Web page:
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Just west of Split are the islet of Trogir and the island of Otok Ciovo. Trogir is a stunning old place, always surrounded by little boats bobbing on the water. The whole town is on the UNESCO World Heritage List because of its beautiful Romanesque, Renaissance and Baroque architecture packed into a 500m long space. Otok Ciovo is connected to Trogir by a bridge, and is the seaside haven for Trogir locals. It has lovely beaches dotted around the coast, and is covered in vineyards, olive groves and pine forest.


This pedestrian-only little town was established by the ancient Greeks in the 3rd century BC. The whole town is on the UNESCO World Heritage List, because it is a medieval town built on the foundations of a Roman city, and the layout hasn’t changed for centuries. It is easy to see all the sights on foot, just wander up and down the narrow cobbled streets. You can see the 15th century Kamerlengo Fortress and the Tower of St Marc, which are well preserved and today used as a venue for summer concerts and festivals. Look out for the Radovan Portal, the carved entrance to the Cathedral of St Lovro, which is a valuable Romanesque sculpture. You can also see the Cipiko Palace, a gothic structure first built by the former rulers of Trogir in the 13th century, and added to in later years. If you are ready for an afternoon at the beach after sightseeing, head across the bridge to the island of Otok Ciovo, or back to the mainland to Seget or Medena.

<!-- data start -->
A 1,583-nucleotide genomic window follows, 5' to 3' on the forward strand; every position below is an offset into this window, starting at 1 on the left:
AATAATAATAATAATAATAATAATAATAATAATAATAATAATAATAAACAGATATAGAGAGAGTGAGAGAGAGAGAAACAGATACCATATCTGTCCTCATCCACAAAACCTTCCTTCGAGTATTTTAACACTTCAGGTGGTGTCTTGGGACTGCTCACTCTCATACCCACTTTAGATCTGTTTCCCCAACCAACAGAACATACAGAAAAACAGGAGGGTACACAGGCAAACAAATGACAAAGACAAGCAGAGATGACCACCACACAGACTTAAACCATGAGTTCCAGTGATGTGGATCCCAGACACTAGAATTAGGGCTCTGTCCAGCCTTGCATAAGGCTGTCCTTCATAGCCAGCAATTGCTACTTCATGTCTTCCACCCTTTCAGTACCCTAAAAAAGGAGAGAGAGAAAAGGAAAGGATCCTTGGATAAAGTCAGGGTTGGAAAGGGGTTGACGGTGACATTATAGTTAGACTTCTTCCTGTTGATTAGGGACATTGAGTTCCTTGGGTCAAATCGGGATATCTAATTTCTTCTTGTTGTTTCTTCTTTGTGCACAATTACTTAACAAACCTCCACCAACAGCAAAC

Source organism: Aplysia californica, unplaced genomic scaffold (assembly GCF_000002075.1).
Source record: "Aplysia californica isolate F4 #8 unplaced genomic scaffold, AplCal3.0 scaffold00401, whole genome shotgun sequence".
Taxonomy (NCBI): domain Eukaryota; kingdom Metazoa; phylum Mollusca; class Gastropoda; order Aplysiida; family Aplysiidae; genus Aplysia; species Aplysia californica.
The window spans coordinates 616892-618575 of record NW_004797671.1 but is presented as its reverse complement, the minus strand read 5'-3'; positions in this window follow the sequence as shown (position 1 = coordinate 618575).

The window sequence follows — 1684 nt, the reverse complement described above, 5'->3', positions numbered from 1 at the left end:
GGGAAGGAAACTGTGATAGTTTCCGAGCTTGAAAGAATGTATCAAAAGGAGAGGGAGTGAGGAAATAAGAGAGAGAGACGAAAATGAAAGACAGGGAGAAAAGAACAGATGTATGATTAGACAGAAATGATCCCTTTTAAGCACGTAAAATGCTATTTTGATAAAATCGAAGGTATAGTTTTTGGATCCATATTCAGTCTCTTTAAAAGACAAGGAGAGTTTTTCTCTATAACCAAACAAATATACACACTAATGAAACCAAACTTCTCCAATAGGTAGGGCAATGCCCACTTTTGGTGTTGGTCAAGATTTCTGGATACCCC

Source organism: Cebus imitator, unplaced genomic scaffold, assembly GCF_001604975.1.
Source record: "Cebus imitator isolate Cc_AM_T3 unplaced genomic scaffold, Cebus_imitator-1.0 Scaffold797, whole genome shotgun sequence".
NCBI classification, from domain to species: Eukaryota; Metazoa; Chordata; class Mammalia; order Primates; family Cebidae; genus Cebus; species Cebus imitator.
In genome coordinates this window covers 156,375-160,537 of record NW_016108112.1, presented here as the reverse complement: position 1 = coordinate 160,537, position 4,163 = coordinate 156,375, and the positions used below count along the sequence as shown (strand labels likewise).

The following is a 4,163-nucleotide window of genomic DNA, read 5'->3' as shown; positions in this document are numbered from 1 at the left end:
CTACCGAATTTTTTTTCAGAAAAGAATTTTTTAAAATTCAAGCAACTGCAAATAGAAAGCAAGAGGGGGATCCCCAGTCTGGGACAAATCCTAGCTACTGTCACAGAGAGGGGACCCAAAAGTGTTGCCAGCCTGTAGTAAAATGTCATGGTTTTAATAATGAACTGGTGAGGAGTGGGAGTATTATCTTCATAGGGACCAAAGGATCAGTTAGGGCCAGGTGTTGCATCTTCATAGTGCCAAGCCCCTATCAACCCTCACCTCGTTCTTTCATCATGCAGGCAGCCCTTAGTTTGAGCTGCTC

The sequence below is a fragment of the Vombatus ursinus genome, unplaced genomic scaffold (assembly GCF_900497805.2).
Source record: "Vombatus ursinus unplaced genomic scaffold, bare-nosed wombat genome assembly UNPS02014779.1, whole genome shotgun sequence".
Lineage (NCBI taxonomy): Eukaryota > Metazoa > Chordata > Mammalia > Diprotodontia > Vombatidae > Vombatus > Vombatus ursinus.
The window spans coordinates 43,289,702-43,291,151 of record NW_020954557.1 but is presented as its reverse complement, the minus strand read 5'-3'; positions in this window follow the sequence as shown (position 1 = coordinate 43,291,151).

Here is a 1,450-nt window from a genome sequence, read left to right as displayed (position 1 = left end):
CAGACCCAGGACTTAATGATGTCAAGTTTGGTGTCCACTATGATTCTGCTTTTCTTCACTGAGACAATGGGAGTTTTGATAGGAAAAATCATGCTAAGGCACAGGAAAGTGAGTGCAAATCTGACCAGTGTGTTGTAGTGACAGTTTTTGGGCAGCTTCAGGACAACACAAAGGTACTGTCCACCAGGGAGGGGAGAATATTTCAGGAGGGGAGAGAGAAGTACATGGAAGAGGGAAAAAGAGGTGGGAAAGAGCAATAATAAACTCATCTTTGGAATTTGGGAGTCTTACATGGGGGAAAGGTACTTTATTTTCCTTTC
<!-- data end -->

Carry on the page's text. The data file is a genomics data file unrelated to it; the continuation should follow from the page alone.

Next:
Otok Ciovo

Otok Ciovo is the ideal place to go if you want an island experience, but don’t want to get on a boat. Connected to Trogir by a bridge, Ciovo is a lush green island covered in vineyards, olive groves, almond trees and pine forest. There are a number of small villages on the island. Okrug Gornji is the most popular village and home to some of the best beaches on the island. Saldun Bay has lovely sandy beaches, with sports facilities and beach bars. Okrug beach is great for partying as it is packed with beach bars and restaurants. Okrug Donji has sandy beaches and shallow water. The island also has lots of secluded coves and bays to explore, including Mavarscica, a pebbly beach sheltered by pine forest. There are lots of old churches on the island and in the village of Arbanija you can see a 15th century Dominican Monastery and Church of the Holy Cross.

  • Saldun Bay

  • Okrug beach


Trogir is a great place for sightseeing and learning about the area’s history, whereas Otok Ciovo is perfect for relaxing by the beach or exploring the island’s landscape. Take a guided walking tour of Trogir to find out about the different architecture in the town. There are more than 20km of walking tracks around Ciovo, many of them with signposted history of the island. You can also hire scooters or quad bikes to tour the island, or take a day trip on a boat to unaccessible coves. Diving is also popular on Ciovo - you can dive to the unusual red rocks with an underwater wall covered in sea life.

  • Walking along the promenade

  • Discovering historic sites


Okrug beach, Saldun beach and Mavarscica, all on Otok Ciovo.